- entrails:  Entrails means literally just ‘insides’ – and indeed there is an unbroken semantic undercurrent to the word from earliest times to the present day signifying exactly that (as in ‘entrails of the earth’). It comes ultimately from the Latin adjective interāneus ‘internal’, a derivative of the adverb and preposition inter ‘inside, among’. Its neuter plural form interānea came to be used as a noun, and at some point underwent a metamorphosis to medieval Latin intrālia ‘inner parts, intestines’. English acquired the word via Old French entrailles.
- entrails (n.)
- "internal parts of animal bodies," c. 1300, from Old French entrailles (12c.), from Late Latin intralia "inward parts, intestines" (8c.), from altered form of Latin interanea, noun use of neuter plural of interaneus "internal, that which is within," from inter "between, among" (see inter-). Latin interanea yielded Late Latin intrania, hence Italian entrango, Spanish entrañas, Old French entraigne; the alternative form that led to the Modern English word evidently is from influence of the Latin neuter plural (collective) adjective suffix -alia (French -aille).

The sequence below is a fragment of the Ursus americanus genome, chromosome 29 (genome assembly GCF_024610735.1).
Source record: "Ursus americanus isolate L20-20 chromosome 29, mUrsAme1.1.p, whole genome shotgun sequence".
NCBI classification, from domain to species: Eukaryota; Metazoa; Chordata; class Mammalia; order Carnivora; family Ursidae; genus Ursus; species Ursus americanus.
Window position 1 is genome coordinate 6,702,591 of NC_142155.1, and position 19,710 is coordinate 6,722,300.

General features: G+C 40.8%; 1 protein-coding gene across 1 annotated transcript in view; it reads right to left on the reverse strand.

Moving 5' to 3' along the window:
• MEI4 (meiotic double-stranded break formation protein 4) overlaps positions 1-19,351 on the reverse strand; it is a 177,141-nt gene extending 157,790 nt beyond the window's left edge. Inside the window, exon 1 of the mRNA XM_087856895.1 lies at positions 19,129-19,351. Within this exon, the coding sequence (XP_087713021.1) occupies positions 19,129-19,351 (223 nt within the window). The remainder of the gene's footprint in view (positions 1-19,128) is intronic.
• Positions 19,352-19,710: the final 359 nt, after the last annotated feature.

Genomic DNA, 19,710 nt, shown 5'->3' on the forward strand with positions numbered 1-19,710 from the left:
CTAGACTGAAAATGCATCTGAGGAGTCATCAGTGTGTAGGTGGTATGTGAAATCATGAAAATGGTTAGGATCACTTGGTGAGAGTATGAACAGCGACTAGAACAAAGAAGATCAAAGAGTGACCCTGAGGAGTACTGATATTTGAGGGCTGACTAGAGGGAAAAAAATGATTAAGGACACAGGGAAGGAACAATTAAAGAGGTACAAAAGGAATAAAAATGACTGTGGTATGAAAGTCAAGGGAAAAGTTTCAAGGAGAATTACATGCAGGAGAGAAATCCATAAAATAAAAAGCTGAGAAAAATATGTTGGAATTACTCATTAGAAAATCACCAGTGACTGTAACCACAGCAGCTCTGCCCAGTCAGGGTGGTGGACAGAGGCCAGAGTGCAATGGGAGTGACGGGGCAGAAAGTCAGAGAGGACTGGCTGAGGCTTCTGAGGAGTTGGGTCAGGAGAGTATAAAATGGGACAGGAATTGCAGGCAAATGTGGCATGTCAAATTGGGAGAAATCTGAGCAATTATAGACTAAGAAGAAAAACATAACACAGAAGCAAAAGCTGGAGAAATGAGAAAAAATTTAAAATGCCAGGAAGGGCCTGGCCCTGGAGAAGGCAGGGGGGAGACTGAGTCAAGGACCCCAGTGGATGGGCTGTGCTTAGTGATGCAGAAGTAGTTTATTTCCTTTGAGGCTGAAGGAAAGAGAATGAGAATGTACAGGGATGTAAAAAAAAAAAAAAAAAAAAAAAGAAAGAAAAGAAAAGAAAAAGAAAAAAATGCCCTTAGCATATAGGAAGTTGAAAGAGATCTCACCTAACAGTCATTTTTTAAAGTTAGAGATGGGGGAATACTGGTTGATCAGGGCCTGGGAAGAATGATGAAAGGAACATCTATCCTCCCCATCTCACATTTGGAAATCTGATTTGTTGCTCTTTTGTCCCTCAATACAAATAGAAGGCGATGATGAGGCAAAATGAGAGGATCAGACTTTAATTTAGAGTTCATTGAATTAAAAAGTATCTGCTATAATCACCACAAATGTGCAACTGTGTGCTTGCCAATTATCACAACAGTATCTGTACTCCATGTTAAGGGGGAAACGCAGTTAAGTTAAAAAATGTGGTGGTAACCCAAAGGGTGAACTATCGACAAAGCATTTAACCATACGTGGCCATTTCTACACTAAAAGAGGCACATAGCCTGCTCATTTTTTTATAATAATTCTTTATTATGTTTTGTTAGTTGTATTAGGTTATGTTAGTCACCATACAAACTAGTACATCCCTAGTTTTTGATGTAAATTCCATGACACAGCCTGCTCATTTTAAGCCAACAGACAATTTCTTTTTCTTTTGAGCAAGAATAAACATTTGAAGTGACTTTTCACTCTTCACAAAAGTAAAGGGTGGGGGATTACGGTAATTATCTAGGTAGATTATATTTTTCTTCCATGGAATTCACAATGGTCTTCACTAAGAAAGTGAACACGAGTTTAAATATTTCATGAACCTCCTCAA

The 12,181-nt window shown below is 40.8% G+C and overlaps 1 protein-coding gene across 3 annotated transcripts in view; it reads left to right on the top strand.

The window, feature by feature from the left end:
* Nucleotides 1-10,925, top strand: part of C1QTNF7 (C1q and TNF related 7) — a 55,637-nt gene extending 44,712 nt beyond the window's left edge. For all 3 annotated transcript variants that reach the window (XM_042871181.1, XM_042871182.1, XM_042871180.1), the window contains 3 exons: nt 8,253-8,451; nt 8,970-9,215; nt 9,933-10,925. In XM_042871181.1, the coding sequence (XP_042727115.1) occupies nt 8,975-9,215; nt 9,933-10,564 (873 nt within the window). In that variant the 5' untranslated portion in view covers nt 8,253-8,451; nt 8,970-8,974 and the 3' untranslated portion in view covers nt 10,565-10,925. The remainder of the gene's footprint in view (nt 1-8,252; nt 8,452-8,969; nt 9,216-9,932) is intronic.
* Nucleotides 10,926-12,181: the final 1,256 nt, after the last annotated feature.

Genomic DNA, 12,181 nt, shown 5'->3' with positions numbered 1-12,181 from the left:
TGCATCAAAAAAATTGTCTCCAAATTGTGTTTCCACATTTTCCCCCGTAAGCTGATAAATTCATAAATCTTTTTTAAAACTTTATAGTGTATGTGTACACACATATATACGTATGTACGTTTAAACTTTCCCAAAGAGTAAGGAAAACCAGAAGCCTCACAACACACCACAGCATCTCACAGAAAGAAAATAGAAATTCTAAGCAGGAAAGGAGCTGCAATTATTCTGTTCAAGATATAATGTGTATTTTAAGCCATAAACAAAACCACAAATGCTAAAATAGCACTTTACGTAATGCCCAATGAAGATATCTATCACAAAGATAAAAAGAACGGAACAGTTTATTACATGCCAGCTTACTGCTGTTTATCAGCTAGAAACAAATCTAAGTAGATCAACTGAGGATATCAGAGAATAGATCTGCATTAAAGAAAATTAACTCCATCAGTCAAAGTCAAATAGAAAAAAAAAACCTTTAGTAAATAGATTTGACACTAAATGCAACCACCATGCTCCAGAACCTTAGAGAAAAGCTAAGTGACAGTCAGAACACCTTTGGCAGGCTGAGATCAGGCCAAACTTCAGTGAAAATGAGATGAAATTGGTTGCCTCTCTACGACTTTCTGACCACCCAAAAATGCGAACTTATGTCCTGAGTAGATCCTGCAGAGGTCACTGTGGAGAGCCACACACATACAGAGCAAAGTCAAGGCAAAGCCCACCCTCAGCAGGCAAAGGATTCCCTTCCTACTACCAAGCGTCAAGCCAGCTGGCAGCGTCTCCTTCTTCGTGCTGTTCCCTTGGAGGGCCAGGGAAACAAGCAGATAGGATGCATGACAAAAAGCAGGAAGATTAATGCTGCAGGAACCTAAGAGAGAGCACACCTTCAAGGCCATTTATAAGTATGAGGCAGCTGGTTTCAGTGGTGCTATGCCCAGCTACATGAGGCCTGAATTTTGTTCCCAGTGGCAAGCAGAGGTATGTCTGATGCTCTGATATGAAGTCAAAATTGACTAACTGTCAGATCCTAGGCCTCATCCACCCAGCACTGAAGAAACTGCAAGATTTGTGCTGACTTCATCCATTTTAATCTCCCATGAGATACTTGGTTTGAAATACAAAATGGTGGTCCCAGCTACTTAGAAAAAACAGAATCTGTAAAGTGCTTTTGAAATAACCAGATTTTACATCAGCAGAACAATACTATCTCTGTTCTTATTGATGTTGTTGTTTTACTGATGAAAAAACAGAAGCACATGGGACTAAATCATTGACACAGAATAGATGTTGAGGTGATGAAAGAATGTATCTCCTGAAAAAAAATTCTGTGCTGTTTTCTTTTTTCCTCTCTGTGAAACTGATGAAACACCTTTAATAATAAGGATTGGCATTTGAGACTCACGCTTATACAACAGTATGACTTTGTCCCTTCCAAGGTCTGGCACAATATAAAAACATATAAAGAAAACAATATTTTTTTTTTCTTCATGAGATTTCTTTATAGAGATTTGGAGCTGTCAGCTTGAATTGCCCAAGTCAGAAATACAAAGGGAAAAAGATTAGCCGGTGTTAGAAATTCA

- 1. He cut out the steaming entrails.
- 2. There was another spasm in his entrails, the heavy boots were approaching.
- 他的五脏六腑又是一阵痉挛; 皮靴咔嚓声又走近了.
- 3. Winston's entrails seemed to grow cold.
- 4. Winston's entrails seemed to have turned into ice.
- 5. The javelin penetrated the serpent's scales and pierced through to his entrails.
[ entrails 造句 ]